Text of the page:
Forage Total Digestible Nutrients (TDN)

All tested crops recorded >60% forage TDN, with all (except for Prima fall rye) meeting, and in most cases exceeding, the TDN requirements of a lactating beef cow as well (Table 2).


Forage Minerals (Table 3)

With the exception of AC Andrew soft white wheat, AAC Jatharia VB soft white wheat, and Oravena oats, which had 0.13-0.15% Ca, all crops tested had adequate Ca for a dry gestating beef cow (0.18%). Similarly, all crops (except for CDC Austenson) had sufficient P for a dry gestating beef cow. All crops were short of meeting the 0.58% Ca and 0.26% P required by a lactating beef cow.


The requirements of mature beef cattle for K, Mg, S, Fe, and Mn have all been met by all of the crops tested. Both Prima fall rye and Green Spirit Italian ryegrass had very high forage K content compared to other crops tested here. It is important to note that the combination of high K (over 1.75%), and/or low Ca (under 0.6%) and low Mg (under 0.3%) can lead to animal performance issues.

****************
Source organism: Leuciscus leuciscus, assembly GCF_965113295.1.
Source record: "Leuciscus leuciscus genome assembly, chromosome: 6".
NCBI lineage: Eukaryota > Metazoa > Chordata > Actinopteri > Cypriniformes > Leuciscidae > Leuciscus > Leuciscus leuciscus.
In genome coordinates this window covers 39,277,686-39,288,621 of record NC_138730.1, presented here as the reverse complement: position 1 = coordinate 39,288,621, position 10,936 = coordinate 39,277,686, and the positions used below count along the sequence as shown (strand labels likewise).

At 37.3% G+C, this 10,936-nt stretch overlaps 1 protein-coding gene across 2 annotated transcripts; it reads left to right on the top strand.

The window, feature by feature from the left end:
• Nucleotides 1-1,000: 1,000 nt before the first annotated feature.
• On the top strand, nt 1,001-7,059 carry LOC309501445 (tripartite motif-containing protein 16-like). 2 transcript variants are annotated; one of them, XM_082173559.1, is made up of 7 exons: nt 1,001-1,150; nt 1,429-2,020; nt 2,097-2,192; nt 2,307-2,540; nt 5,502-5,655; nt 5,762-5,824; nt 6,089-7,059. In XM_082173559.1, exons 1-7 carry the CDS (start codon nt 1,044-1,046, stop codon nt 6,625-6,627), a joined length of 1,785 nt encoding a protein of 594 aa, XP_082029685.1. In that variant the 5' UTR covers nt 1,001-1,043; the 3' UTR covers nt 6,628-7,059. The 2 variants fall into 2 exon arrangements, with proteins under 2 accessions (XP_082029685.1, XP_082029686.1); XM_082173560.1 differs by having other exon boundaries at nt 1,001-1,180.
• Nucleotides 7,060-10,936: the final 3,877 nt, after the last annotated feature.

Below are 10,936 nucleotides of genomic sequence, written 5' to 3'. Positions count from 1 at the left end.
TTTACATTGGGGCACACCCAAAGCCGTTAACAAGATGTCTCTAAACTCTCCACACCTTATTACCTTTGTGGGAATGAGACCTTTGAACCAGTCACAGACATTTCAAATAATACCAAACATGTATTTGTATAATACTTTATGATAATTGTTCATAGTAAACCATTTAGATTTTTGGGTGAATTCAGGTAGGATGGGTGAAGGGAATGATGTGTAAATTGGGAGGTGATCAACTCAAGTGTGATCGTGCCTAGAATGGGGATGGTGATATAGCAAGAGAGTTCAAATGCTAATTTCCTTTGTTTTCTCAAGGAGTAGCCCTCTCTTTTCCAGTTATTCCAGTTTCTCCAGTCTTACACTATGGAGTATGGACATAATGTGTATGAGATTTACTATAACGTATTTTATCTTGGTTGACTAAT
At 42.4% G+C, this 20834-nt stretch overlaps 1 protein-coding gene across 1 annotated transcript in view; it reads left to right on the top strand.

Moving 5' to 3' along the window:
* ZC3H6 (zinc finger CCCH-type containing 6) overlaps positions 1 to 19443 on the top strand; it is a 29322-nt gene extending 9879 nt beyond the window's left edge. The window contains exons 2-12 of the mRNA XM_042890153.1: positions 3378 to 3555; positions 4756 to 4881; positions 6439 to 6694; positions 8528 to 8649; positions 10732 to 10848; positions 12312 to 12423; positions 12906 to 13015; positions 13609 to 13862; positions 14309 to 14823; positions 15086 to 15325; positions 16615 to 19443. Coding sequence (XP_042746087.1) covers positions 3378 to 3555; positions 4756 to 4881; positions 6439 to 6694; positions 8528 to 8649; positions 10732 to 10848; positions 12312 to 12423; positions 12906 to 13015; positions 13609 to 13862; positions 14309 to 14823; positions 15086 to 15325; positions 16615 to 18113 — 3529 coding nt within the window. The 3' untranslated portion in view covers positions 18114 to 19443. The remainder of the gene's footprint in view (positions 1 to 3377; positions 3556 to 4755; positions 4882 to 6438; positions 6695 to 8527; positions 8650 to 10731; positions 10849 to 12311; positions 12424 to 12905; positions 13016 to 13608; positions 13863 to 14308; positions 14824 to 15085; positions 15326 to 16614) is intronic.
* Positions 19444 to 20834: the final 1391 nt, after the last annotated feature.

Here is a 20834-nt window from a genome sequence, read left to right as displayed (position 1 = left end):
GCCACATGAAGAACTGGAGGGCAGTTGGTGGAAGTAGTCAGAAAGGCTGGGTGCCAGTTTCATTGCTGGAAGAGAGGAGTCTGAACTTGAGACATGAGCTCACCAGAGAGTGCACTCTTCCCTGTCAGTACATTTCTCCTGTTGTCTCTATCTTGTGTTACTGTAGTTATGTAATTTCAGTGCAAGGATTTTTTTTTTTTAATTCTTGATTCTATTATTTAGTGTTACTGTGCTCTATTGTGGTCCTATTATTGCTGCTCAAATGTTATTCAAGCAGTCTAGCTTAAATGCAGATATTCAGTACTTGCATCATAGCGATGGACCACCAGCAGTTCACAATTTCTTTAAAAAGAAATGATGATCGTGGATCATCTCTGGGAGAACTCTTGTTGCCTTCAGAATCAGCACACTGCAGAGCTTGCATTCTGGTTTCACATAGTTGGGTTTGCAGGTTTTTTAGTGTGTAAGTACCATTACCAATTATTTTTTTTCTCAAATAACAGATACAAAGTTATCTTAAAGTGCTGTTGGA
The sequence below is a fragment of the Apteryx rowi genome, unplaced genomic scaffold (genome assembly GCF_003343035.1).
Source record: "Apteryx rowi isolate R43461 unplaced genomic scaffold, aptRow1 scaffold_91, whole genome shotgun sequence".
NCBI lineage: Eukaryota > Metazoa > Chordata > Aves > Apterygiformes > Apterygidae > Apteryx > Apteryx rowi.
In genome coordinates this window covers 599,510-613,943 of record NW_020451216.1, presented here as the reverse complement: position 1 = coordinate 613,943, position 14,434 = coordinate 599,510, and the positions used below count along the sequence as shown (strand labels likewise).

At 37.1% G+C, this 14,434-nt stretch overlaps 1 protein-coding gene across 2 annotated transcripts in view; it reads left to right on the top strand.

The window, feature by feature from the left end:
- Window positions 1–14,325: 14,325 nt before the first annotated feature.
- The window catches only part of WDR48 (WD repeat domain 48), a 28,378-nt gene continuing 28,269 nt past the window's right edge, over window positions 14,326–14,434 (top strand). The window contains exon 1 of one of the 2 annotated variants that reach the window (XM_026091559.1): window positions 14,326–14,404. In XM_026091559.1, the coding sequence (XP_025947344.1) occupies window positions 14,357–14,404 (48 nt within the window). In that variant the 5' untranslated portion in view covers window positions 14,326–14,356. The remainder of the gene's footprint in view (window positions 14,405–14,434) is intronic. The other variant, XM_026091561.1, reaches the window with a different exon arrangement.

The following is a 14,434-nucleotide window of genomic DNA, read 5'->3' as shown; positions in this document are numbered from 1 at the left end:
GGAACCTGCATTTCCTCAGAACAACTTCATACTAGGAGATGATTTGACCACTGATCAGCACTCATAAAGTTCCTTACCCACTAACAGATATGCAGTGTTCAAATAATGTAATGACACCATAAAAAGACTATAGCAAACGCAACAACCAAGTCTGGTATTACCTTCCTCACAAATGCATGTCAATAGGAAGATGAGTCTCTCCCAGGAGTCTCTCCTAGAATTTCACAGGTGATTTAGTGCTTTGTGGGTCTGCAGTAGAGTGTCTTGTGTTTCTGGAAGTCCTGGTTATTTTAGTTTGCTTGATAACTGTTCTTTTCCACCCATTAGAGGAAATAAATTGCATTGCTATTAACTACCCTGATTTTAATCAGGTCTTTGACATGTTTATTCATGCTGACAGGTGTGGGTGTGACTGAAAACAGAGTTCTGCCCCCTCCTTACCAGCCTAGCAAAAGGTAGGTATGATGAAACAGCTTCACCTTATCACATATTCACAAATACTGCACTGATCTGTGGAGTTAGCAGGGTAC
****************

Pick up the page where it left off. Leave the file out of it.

In general, because of the inconsistent ability of any of the crops tested here to completely meet the minerals analyzed (Ca, P, K, Mg, Na, S, Cu, Fe, Zn, Mn), some form of commercial mineral supplementation will be needed during feeding of these crops.

Conclusion

Generally, the barley, oat, and soft white wheat varieties tested here produced more forage DM yield than white proso millet, prima fall rye, and green spirit Italian ryegrass. AC Andrew soft white wheat compared very well with the oat and barley varieties used here. Though white proso millet, prima fall rye, and green spirit Italian ryegrass did not produce as much forage biomass as oats, barley, and triticale, they are still a good candidate for alternative forage production for livestock in the area. Because of the high forage CP, when used in cereal mixtures, both prima fall rye and green spirit Italian ryegrass should be able to help improve forage CP of oat and barley crops for greenfeed or silage, when fed to a lactating beef cow. Mineral supplementation would be needed when feeding any of the crops tested here to mature beef cattle.